Hello to everyone,
After I posted in the wrong board, I moved my post here. where i guess its fitting better. Sorry for that mistake.
I'm new so first I should introduce myself:
My name is André from Berlin and I'm using Linux as my prefered system since 2004. I'm a developer and some of my reduced spare time I'm trying out new things or focus new Ideas for the system of my choice. The ability to do this is, i guess, the predominating reason why I use Linux ;-)
Periodicly I came in contact with wine (Actually I'm one of those who bought a winex cd for suse 9.0 to be able to play diablo II :laught: ). Nowadays wine has gone really far and well implemented in most distros. I first heard about PlayOnLinux a few months ago and I want to say thank to all supporters of that project.
Using wineprefixes in a way pol uses it, is the right way to handle version incompatibilities.
The need of wine in general is obvious in my opinion and even it doesn't solve problems by the root, it's the best working solution to get popular and demanded applications run.
Have you heard from the Teamviewer (a popular zero conf remote desktop application) port for linux? It's a wine solution packed in a deb-package.
As I heard about this, I was very curious to know how they get this thing work. So I unpacked the deb and took a look on the content.
I found out the following:
1. The whole program and wine logic lies in opt/teamviewer/teamviewer/5
2. A symlink is created in usr/bin which points to the startscript teamviewer in opt/teamviewer/teamviewer/5/bin/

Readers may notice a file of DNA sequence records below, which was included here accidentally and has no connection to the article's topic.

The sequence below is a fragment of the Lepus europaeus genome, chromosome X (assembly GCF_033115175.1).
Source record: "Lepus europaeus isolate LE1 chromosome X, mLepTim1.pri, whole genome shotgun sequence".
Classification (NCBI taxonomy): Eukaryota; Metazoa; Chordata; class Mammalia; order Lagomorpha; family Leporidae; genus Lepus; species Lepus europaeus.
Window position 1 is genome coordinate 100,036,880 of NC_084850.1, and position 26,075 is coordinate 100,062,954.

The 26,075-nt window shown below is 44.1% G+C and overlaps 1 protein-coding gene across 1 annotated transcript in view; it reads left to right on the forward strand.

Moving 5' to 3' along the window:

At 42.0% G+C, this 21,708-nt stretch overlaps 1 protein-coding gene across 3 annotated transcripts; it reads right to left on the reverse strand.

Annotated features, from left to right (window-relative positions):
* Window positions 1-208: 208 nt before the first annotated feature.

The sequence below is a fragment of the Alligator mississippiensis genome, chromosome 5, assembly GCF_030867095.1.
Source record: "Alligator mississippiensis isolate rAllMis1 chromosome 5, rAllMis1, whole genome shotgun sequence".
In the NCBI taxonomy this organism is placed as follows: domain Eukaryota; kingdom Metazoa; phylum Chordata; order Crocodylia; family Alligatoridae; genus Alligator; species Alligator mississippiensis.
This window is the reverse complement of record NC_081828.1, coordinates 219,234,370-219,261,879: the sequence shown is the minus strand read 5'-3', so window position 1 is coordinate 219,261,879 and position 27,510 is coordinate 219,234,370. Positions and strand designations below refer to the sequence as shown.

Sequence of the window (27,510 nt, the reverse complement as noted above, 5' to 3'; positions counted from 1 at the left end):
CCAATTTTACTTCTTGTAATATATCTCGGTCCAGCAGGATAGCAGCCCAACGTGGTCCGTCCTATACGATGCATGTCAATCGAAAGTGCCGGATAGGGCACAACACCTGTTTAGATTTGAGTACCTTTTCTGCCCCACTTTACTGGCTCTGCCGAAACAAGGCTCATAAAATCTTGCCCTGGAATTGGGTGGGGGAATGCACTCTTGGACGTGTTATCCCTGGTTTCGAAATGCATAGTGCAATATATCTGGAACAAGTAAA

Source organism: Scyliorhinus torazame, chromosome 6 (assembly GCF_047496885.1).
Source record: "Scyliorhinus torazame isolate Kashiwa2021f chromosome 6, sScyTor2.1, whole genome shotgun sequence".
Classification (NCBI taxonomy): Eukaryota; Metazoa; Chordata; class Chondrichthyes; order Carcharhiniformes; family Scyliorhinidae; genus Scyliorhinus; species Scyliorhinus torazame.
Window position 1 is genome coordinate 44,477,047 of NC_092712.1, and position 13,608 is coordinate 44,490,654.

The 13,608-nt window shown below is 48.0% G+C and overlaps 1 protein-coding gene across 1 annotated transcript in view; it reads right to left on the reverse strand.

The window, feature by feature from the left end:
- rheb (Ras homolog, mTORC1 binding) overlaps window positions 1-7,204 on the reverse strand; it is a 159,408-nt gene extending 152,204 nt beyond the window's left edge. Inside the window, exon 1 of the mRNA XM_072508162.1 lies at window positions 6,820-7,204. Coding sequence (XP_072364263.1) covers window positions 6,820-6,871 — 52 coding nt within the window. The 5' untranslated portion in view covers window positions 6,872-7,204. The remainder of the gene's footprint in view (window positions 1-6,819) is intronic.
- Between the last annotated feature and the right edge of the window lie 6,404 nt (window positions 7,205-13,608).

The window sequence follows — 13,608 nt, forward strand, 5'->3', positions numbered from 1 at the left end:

3. this script creates a variable to teamviewers binaries and starts the script wrapper in the same directory.
4. The wrapper script handles the execution flow using the wine-installation in opt which is delivered by the package. It contains a bash function, which creates the nessassary file structure in users home if not already done. The delivered wine version can be found in opt/teamviewer/teamviewer/5/wine.
There is also a postinst script which creates the menu-entry with also deb-delivered xdg-utils.
I thought by myself that this is really clever. Why don't use this method for other programs? Currently I have such an application(group), which works really fine in wine 1.0.1 using winetricks (gdi-plus and ie6). I created live-cds with this application pre-installed but I would prefer to create a deb like teamviewer does it. From time to time I'm in exchange with one of the developers of the application, who is also a linux-friend himself. He was glad, that I began experementing, because he also wanted to try out if the app will run on linux, but never had the time to do so.
While I was thinking about how to generate a guide or a script which creates deb-packages of wine-based applications, he told me that he is going to use some Linux-Based installations of the app in his company. He suggested to write a PlayOnLinux-Script.
At this point I started to think about PlayOnLinux's possibilities to be the app to be able to create debs because of it's knowledge of certain applications and the way it handles them (Which wine version? Which libraries? etc. ) .
Edit: Until now I didn't get things work like in teamviewer, which is also caused by my very reduced spare time, but they show us that it can work.
- What is nessessary to generate a stand-alone working wineserver ?
- Is it rock-solid enough to run multiple instances of wine(-server) ?
- What do you think about the idea of creating deb-packages of wine applications each including its own wineserver?
- Could PlayOnLinux the "creator-app" for creating the mentioned deb-packages?
- If we think further: How could it be possible to handle big applications > 200 MB?
- And if it works: Shouldn't there be a repository for those apps?
Thanks for your interest.
I'm keen to hear about your opinion to this topic :-)
P. S. Text has been reedited in the meantime
Edited by liberavia